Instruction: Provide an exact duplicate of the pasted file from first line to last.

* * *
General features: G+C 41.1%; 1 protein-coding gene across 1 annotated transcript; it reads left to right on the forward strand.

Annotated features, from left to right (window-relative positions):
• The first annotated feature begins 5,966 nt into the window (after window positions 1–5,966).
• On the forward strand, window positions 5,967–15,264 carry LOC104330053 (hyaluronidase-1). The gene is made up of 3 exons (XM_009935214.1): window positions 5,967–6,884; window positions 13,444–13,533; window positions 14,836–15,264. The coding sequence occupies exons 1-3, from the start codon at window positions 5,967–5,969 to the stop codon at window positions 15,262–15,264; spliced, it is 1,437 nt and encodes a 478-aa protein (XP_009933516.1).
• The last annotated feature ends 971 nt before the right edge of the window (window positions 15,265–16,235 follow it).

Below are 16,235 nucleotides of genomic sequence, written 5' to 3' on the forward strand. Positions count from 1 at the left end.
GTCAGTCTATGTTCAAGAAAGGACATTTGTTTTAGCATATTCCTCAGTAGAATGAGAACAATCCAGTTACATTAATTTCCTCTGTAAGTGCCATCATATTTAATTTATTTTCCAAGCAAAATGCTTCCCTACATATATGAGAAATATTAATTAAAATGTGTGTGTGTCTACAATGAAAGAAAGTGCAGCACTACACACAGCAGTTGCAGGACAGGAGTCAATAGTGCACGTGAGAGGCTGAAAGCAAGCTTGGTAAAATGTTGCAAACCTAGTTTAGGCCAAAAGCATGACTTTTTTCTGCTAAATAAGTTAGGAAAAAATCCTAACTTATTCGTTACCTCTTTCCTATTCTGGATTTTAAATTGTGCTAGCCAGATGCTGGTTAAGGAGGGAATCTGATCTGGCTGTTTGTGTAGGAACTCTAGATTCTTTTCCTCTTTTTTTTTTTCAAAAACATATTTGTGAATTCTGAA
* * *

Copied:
General features: G+C 41.1%; 1 protein-coding gene across 1 annotated transcript; it reads left to right on the forward strand.

Annotated features, from left to right (window-relative positions):
• The first annotated feature begins 5,966 nt into the window (after window positions 1–5,966).
• On the forward strand, window positions 5,967–15,264 carry LOC104330053 (hyaluronidase-1). The gene is made up of 3 exons (XM_009935214.1): window positions 5,967–6,884; window positions 13,444–13,533; window positions 14,836–15,264. The coding sequence occupies exons 1-3, from the start codon at window positions 5,967–5,969 to the stop codon at window positions 15,262–15,264; spliced, it is 1,437 nt and encodes a 478-aa protein (XP_009933516.1).
• The last annotated feature ends 971 nt before the right edge of the window (window positions 15,265–16,235 follow it).

Below are 16,235 nucleotides of genomic sequence, written 5' to 3' on the forward strand. Positions count from 1 at the left end.
GTCAGTCTATGTTCAAGAAAGGACATTTGTTTTAGCATATTCCTCAGTAGAATGAGAACAATCCAGTTACATTAATTTCCTCTGTAAGTGCCATCATATTTAATTTATTTTCCAAGCAAAATGCTTCCCTACATATATGAGAAATATTAATTAAAATGTGTGTGTGTCTACAATGAAAGAAAGTGCAGCACTACACACAGCAGTTGCAGGACAGGAGTCAATAGTGCACGTGAGAGGCTGAAAGCAAGCTTGGTAAAATGTTGCAAACCTAGTTTAGGCCAAAAGCATGACTTTTTTCTGCTAAATAAGTTAGGAAAAAATCCTAACTTATTCGTTACCTCTTTCCTATTCTGGATTTTAAATTGTGCTAGCCAGATGCTGGTTAAGGAGGGAATCTGATCTGGCTGTTTGTGTAGGAACTCTAGATTCTTTTCCTCTTTTTTTTTTTCAAAAACATATTTGTGAATTCTGAA